After a few weeks, mention of the Chemistry Final can become unusually irritating. Now extend this situation over a lifetime.

    Inadvertent racism does sort of the same thing. I won’t extend my personal experiences to others, but I will briefly recount my experience as an Asian guy in a predominantly Polish neighborhood in Chicago. By age 10, I was know as the guy who knew Kung Fu. I didn’t know Kung Fu, I didn’t practice it. My parents were a) a dentist and b) a realtor. Neither of them knew Kung Fu, although my Mom hit pretty hard when I dragged my sandy sneakers into the bathroom. I was actually born in Elmhurst, but people kept asking me what part of China I was from. I am actually ethnically Korean. When I met some older people on the bus, they would tell me about their time in Japan during the war, and if I had been there recently. I would usually go along with the charade because, you know, no harm intended, no harm done. When I went to college in very white Vermont, my frat bros didn’t make much of my ethnicity — they only bothered me about the fact I didn’t drink or 420 blaze it. Now, I see clients in their 70s and 80s and they tell me about their excellent experiences at the Chinese restaurant, or the Chinese laundromat, while I test them for cardiomyopathy. I can see that they are trying to relate to me, so I go along with the conversation. They can’t yet see me as some dude from Chicago because my facial features present as some kind of mask, and I am in a stage play that never ends. I suppose I could freak out, but I don’t see much point in it. God, these people are OLD. I’m not going to change their habits. As for me, I was talking with a physician who was dark skinned, and I inadvertently asked him if he liked fried chicken and watermelon, because, they were my favorites (they are, but I was reacting on a stereotype). He gave me a look of “Are you kidding me?” So, yeah, I called an airstrike on my own position. Karma, or something, except in reverse.. or … or something. Everybody plays the fool, sometime. Maybe we shouldn’t kill each other over it. Anyway, did you actually read this whole thing? You are tough.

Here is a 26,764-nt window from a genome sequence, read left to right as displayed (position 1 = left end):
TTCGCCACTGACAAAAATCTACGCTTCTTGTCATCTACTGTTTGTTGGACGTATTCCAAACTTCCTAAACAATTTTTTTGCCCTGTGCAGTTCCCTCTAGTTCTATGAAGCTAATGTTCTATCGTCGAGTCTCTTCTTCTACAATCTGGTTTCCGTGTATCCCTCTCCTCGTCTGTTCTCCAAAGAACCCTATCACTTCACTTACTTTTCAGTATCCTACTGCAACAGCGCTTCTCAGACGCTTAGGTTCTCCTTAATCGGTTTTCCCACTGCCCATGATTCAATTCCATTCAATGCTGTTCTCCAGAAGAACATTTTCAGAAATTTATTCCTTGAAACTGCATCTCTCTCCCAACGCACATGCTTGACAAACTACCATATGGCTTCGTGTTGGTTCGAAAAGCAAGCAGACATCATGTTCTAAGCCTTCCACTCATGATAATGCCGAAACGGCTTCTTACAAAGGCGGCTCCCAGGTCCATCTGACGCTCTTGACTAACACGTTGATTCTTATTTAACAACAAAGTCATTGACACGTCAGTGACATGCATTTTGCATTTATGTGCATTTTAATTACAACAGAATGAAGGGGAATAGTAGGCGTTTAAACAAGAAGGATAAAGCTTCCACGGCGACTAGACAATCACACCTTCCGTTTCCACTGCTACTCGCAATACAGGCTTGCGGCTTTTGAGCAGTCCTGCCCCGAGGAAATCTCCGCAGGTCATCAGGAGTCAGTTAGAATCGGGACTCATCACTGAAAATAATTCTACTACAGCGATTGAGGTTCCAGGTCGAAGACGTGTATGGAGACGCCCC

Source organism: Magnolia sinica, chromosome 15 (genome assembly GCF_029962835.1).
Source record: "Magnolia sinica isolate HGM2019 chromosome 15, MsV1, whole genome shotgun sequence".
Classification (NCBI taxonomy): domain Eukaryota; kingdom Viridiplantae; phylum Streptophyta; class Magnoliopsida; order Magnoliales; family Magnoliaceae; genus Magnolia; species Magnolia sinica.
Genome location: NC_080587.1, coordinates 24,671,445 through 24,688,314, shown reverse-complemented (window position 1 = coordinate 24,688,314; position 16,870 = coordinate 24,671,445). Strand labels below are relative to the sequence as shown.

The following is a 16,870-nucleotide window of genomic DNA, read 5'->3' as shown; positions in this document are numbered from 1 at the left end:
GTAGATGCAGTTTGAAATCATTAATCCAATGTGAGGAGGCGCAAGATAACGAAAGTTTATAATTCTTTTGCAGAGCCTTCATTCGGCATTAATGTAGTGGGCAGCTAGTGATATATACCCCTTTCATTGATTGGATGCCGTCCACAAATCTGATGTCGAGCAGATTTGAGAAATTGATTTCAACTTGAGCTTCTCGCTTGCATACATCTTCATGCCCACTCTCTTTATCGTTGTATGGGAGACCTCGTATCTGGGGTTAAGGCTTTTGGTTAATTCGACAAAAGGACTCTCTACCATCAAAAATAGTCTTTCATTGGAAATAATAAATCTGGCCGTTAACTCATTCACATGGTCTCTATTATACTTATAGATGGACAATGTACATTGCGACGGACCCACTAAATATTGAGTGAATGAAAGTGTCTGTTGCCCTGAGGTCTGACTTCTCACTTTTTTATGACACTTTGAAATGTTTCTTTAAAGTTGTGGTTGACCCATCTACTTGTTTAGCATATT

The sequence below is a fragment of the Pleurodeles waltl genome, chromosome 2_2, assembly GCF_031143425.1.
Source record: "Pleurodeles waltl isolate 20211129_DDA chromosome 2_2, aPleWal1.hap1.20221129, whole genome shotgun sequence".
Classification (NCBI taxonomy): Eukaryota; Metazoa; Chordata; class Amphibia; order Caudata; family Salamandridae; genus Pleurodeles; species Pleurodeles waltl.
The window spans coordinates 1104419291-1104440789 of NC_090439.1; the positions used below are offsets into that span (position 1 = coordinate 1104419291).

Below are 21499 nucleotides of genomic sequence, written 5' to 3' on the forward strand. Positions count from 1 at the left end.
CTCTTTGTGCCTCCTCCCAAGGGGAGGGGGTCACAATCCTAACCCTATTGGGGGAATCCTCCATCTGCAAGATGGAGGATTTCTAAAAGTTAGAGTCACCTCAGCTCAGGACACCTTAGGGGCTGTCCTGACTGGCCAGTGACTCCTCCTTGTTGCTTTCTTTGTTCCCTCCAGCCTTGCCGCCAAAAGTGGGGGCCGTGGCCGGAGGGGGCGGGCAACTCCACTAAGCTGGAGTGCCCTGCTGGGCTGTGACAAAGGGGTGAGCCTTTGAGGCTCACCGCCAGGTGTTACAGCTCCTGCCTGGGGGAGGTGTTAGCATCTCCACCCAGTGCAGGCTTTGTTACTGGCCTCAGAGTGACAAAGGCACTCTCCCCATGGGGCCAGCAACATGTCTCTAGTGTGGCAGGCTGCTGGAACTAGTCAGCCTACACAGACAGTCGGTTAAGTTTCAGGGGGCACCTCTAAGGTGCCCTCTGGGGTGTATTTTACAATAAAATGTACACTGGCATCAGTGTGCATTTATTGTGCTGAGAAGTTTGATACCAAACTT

My niece is due to matriculate at Whitman this fall. I was reading some of the articles on discussion of race and I was concerned for her experience there (here), because she will be very far from her East Coast, which has its own problems. But looking at the dudes on the Sigma Chi composite photo, and reading through the Encounters website, I get some assurance that you people are normal, and normally deranged. Perhaps not so culturally aware, perhaps too laid back and baked, perhaps too focused on the D, but not racist. And, uh… Hey, do you all wear cowboy boots with spurs out there?